Formatted question description: https://leetcode.ca/all/1488.html

# 1488. Avoid Flood in The City (Medium)

Your country has an infinite number of lakes. Initially, all the lakes are empty, but when it rains over the `nth`

lake, the `nth`

lake becomes full of water. If it rains over a lake which is **full of water**, there will be a **flood**. Your goal is to avoid the flood in any lake.

Given an integer array `rains`

where:

`rains[i] > 0`

means there will be rains over the`rains[i]`

lake.`rains[i] == 0`

means there are no rains this day and you can choose**one lake**this day and**dry it**.

Return *an array ans* where:

`ans.length == rains.length`

`ans[i] == -1`

if`rains[i] > 0`

.`ans[i]`

is the lake you choose to dry in the`ith`

day if`rains[i] == 0`

.

If there are multiple valid answers return **any** of them. If it is impossible to avoid flood return **an empty array**.

Notice that if you chose to dry a full lake, it becomes empty, but if you chose to dry an empty lake, nothing changes. (see example 4)

**Example 1:**

Input:rains = [1,2,3,4]Output:[-1,-1,-1,-1]Explanation:After the first day full lakes are [1] After the second day full lakes are [1,2] After the third day full lakes are [1,2,3] After the fourth day full lakes are [1,2,3,4] There's no day to dry any lake and there is no flood in any lake.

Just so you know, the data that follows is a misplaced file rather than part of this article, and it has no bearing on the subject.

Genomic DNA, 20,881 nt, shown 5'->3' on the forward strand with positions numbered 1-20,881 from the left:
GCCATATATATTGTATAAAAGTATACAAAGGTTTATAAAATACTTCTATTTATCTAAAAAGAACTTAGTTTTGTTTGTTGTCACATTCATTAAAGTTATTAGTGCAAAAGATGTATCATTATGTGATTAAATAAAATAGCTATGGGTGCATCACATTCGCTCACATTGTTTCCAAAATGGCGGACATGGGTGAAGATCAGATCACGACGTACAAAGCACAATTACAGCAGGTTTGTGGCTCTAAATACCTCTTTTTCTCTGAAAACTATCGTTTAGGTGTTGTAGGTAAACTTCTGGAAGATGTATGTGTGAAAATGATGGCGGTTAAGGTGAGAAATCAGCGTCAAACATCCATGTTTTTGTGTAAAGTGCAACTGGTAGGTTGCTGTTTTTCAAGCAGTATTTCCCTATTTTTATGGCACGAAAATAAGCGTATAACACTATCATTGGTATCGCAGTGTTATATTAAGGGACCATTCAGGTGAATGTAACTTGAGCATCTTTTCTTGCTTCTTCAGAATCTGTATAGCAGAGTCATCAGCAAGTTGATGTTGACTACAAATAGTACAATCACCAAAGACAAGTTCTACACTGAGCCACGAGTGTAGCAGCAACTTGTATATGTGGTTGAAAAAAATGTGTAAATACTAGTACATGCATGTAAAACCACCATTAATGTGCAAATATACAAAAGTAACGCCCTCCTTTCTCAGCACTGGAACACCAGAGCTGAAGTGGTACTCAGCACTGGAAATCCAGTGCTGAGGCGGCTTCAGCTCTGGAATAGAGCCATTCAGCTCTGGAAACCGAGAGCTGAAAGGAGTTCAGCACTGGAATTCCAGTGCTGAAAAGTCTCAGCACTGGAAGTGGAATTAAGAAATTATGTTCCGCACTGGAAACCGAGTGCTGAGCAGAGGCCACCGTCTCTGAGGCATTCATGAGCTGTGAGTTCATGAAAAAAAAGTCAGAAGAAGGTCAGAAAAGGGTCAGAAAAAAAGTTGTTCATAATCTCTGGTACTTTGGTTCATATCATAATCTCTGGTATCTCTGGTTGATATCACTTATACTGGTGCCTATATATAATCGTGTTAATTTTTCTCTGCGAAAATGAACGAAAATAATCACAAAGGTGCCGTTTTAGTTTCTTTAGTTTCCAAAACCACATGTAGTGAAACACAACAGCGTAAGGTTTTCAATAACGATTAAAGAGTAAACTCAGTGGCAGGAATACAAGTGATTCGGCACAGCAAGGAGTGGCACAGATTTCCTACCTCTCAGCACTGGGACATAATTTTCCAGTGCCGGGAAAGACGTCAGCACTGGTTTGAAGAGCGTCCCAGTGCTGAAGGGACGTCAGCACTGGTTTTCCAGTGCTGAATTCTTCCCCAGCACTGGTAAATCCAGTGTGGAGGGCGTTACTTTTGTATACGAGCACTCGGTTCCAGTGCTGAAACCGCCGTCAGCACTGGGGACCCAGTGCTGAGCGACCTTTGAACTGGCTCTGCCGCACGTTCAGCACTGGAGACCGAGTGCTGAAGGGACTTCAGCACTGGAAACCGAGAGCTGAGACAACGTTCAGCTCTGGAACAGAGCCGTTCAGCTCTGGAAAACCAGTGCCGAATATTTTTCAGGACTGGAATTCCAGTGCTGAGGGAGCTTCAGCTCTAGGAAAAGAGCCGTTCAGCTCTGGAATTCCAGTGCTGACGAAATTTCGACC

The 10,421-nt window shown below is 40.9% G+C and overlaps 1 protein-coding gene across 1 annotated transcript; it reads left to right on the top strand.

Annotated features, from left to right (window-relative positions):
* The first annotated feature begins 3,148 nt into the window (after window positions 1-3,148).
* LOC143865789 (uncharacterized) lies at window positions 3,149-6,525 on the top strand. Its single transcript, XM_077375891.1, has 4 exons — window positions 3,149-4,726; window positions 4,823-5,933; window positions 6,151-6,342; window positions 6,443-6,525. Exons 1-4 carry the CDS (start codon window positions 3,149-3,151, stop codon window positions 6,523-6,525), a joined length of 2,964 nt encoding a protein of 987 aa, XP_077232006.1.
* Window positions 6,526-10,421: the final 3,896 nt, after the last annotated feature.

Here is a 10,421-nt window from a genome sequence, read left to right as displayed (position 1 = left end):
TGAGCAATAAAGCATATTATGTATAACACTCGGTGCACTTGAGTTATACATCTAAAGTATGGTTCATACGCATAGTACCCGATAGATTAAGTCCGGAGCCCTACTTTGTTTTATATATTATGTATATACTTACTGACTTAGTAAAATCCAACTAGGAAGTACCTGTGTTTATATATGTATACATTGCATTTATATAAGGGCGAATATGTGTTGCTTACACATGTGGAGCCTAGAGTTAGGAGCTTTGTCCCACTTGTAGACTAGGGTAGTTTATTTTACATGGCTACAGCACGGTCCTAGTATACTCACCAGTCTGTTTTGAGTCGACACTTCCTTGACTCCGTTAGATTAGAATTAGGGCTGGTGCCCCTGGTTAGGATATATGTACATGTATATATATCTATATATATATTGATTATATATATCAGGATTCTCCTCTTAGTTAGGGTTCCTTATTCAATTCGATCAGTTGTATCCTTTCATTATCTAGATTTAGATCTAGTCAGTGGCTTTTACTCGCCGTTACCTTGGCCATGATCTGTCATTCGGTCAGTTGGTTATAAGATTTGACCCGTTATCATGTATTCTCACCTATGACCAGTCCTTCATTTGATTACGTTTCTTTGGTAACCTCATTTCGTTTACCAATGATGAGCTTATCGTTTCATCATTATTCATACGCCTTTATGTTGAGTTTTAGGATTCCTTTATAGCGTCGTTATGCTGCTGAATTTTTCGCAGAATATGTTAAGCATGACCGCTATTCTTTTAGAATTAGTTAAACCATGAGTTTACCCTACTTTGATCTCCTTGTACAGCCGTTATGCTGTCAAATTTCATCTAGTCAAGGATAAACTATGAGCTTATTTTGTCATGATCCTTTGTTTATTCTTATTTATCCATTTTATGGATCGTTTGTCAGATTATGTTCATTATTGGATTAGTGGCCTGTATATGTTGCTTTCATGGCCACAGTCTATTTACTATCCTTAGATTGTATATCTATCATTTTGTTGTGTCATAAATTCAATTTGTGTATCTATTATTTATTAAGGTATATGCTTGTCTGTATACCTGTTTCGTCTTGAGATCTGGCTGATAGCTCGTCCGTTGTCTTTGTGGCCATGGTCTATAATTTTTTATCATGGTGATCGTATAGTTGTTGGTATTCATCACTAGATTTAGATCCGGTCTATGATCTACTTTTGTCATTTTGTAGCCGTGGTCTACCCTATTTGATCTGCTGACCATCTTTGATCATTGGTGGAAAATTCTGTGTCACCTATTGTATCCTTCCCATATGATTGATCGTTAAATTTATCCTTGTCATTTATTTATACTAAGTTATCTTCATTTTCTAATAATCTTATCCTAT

**Example 2:**

Input:rains = [1,2,0,0,2,1]Output:[-1,-1,2,1,-1,-1]Explanation:After the first day full lakes are [1] After the second day full lakes are [1,2] After the third day, we dry lake 2. Full lakes are [1] After the fourth day, we dry lake 1. There is no full lakes. After the fifth day, full lakes are [2]. After the sixth day, full lakes are [1,2]. It is easy that this scenario is flood-free. [-1,-1,1,2,-1,-1] is another acceptable scenario.

**Example 3:**

Input:rains = [1,2,0,1,2]Output:[]Explanation:After the second day, full lakes are [1,2]. We have to dry one lake in the third day. After that, it will rain over lakes [1,2]. It's easy to prove that no matter which lake you choose to dry in the 3rd day, the other one will flood.

**Example 4:**

Input:rains = [69,0,0,0,69]Output:[-1,69,1,1,-1]Explanation:Any solution on one of the forms [-1,69,x,y,-1], [-1,x,69,y,-1] or [-1,x,y,69,-1] is acceptable where 1 <= x,y <= 10^9

**Example 5:**

Input:rains = [10,20,20]Output:[]Explanation:It will rain over lake 20 two consecutive days. There is no chance to dry any lake.

**Constraints:**

`1 <= rains.length <= 10^5`

`0 <= rains[i] <= 10^9`

**Related Topics**:

Array, Hash Table

## Solution 1. Greedy + Heap

Consider input `[1, 2, 0, 2, 1, ...]`

. At the first `0`

, I’d greedily dry `2`

instead of `1`

because that’s the first positive number following this `0`

.

So my idea is that:

- For each
`A[i]`

, compute`next[i]`

which is the index of the next element equals`A[i]`

. If there is no such element,`next[i] = -1`

. - Maintain a set
`s`

storing the active lakes (i.e. the lakes waiting to be dried) and a min-root heap`pq`

storing the next indexes of active lakes.- If
`A[i] > 0`

:- If
`A[i]`

is in`s`

, it means that`A[i]`

is already an active lake. We should return`{}`

. - If
`next[i] == -1`

, it means that it won’t be filled again later, we can safely ignore it when drying, so just skip it. - Otherwise, we need to add
`A[i]`

to`s`

and add`next[i]`

to`pq`

.

- If
- If
`A[i] == 0`

:- If
`pq.empty()`

, it means that there is no active lakes, we can just arbitrarily dry some lake, say`1`